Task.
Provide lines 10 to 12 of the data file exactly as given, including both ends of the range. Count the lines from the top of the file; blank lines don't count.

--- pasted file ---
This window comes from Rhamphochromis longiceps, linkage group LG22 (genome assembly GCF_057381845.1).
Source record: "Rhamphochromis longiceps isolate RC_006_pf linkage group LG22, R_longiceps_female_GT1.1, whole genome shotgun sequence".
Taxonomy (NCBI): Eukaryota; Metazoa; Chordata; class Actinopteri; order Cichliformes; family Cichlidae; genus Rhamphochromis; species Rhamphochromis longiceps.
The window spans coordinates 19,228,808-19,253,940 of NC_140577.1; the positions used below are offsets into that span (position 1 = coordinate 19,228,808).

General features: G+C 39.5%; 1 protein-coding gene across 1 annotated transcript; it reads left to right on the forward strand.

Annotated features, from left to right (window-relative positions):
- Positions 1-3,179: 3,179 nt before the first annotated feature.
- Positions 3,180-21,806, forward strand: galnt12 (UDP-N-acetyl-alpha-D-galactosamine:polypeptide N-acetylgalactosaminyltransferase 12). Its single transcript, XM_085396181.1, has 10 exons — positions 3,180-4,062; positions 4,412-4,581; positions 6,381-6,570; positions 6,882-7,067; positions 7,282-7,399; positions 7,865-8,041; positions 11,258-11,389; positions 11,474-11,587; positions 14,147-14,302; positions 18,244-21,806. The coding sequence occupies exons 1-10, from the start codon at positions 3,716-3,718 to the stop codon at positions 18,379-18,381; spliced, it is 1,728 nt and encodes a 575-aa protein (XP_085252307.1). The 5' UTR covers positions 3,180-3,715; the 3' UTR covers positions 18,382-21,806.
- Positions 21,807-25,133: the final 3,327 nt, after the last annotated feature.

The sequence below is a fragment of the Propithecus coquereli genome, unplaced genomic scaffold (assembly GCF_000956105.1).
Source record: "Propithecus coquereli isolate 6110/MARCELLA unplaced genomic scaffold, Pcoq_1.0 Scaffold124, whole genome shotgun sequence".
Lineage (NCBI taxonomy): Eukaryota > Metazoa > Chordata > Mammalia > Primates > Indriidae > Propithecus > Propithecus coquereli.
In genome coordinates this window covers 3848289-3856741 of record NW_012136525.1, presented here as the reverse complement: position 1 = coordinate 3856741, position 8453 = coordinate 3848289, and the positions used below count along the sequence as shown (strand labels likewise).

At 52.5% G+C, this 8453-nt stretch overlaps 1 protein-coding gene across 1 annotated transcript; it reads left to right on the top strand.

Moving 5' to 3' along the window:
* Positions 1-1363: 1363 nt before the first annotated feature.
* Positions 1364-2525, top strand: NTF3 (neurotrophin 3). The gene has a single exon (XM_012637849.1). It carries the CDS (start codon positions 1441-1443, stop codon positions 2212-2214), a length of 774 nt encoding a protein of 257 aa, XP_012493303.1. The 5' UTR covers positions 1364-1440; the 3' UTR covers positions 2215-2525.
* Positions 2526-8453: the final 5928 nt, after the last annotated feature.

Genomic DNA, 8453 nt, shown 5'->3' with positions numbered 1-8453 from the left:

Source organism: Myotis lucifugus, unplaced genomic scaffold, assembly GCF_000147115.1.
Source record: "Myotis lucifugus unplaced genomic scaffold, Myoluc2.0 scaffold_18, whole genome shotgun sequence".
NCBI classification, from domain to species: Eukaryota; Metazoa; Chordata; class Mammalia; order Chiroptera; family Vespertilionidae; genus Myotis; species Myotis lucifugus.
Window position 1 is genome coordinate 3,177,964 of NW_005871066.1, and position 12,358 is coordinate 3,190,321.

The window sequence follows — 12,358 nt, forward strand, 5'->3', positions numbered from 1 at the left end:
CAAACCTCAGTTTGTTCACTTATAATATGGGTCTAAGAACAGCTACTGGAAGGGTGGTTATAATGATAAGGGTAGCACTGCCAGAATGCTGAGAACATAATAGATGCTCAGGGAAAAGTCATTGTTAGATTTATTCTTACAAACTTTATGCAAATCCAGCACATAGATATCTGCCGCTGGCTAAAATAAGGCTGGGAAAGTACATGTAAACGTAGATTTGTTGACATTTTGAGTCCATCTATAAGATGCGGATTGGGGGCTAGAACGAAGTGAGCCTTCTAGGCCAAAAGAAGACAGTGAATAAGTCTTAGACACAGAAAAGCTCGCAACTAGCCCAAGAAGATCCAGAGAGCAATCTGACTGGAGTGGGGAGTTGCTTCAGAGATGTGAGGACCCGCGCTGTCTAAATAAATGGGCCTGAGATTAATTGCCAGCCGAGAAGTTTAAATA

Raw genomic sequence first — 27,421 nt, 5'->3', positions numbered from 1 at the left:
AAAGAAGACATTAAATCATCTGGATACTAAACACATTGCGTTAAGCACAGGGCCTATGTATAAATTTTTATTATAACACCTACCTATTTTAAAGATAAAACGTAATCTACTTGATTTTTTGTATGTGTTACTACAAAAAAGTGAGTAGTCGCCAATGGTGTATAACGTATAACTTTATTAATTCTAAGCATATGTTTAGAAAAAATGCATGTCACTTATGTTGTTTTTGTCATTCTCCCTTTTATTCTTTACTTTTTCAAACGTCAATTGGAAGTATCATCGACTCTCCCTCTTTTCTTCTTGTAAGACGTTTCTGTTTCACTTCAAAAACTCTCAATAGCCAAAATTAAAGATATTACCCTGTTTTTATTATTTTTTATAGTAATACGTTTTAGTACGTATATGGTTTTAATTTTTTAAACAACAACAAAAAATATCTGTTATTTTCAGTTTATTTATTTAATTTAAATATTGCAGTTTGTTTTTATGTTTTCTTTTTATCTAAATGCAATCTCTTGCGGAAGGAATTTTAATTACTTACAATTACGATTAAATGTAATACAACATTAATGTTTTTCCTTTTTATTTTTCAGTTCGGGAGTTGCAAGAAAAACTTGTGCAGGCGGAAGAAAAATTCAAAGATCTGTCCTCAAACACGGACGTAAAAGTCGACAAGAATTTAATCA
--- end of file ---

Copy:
The sequence below is a fragment of the Propithecus coquereli genome, unplaced genomic scaffold (assembly GCF_000956105.1).
Source record: "Propithecus coquereli isolate 6110/MARCELLA unplaced genomic scaffold, Pcoq_1.0 Scaffold124, whole genome shotgun sequence".
Lineage (NCBI taxonomy): Eukaryota > Metazoa > Chordata > Mammalia > Primates > Indriidae > Propithecus > Propithecus coquereli.